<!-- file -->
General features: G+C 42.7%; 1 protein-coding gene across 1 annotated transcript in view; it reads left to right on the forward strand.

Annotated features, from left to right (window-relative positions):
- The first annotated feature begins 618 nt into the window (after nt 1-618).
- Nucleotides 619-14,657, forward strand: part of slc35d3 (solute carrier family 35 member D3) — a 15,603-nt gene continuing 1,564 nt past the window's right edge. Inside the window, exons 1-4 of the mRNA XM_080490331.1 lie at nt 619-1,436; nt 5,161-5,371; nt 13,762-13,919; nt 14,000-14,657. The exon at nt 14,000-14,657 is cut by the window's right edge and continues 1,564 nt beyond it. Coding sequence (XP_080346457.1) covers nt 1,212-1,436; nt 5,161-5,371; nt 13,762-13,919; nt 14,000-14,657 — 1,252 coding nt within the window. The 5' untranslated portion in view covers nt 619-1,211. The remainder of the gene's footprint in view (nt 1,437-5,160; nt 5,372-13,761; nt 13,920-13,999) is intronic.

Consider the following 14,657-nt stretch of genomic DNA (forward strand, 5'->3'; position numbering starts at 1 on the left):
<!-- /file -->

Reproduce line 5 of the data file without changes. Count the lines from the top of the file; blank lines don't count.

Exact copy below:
Consider the following 14,657-nt stretch of genomic DNA (forward strand, 5'->3'; position numbering starts at 1 on the left):